Asemic Tarot cards are distinctive in non-being. There is no accurate meaning/interpretation for any card, nor is there any formal layout. The ranking is capricious, as is the size and shape; they do not fit any standard. The names are a blend of real and alternative languages using a mix of cultures and symbols.
Over time, on my blog, Implied Spaces, I began exploring Asemic Writing. My daughter is a Downs person – some of her writing was of her own invention, while other pieces were carefully copied, if not well spaced. Studying her pieces drew me to the concept of Asemic Writing. Asemic means “containing no semantic content”, an absence of meaning. In effect, writing that becomes abstract art/patterning.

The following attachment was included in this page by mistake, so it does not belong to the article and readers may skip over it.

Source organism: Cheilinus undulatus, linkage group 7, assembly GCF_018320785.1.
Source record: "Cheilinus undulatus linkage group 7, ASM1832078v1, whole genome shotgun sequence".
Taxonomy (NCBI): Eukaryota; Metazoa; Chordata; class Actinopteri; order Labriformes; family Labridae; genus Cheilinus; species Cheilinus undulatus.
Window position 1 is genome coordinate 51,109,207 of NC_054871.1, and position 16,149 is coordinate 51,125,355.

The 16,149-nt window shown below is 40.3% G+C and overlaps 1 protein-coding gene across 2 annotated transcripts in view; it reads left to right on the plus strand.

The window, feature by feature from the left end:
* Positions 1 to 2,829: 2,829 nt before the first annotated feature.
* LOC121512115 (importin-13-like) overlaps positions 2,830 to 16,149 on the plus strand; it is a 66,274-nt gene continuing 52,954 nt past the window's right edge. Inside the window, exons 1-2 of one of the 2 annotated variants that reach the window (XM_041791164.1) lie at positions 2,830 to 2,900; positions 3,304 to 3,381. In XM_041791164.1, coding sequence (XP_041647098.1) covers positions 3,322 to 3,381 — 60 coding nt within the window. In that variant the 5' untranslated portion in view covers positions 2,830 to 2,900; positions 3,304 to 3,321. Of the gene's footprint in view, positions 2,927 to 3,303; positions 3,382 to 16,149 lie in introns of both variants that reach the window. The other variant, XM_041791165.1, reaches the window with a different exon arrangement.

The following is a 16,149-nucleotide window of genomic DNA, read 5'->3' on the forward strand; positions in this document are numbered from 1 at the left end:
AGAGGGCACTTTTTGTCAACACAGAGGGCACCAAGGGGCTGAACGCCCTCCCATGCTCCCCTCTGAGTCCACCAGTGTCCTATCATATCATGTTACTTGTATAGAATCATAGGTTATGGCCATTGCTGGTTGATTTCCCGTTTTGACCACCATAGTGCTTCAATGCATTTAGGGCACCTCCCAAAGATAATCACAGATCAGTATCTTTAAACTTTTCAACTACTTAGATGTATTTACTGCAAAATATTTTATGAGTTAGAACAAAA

My process for creating my collages begins with loose pieces on the scanner bed. They are digital compositions created through scanography. After they are scanned, they are modified digitally to varying degrees.
As I created these compositions, I began identifying them according to their characteristics as they emulated different forms of print media ; postcard, greeting cards, posters, book pages, maps, and snapshots. Also included in this group were Tarot Cards. Rather than continuing to post these Tarot images on Implied Spaces, I have decided to feature them on this blog.
(For those interested in the Traditional Tarot & the connection to creative expression see : The Keltic Layout for the Tarot : Plot Structure)
Here is a linked list of Asemic Tarot posts as they appeared chronologically on Implied Spaces.